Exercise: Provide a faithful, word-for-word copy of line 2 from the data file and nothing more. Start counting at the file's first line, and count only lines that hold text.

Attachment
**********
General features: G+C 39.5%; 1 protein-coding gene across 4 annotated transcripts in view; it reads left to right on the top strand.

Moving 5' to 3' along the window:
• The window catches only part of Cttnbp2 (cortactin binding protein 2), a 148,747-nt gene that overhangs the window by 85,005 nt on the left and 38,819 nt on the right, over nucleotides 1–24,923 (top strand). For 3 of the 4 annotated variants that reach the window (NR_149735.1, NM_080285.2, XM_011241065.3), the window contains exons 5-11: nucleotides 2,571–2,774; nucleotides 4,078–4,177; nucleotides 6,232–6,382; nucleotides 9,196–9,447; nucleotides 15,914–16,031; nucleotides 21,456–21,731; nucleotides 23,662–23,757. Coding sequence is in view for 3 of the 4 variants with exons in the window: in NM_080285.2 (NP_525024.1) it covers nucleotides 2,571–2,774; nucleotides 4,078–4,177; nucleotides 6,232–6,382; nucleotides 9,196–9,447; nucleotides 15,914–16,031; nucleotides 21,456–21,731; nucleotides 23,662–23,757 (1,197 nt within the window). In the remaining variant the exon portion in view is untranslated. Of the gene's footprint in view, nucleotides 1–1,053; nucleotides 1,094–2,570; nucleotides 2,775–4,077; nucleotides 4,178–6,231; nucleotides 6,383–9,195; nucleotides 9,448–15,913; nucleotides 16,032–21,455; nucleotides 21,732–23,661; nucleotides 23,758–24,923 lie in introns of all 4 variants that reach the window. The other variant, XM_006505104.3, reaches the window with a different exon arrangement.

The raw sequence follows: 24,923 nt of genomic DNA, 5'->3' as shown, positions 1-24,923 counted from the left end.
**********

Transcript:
Moving 5' to 3' along the window: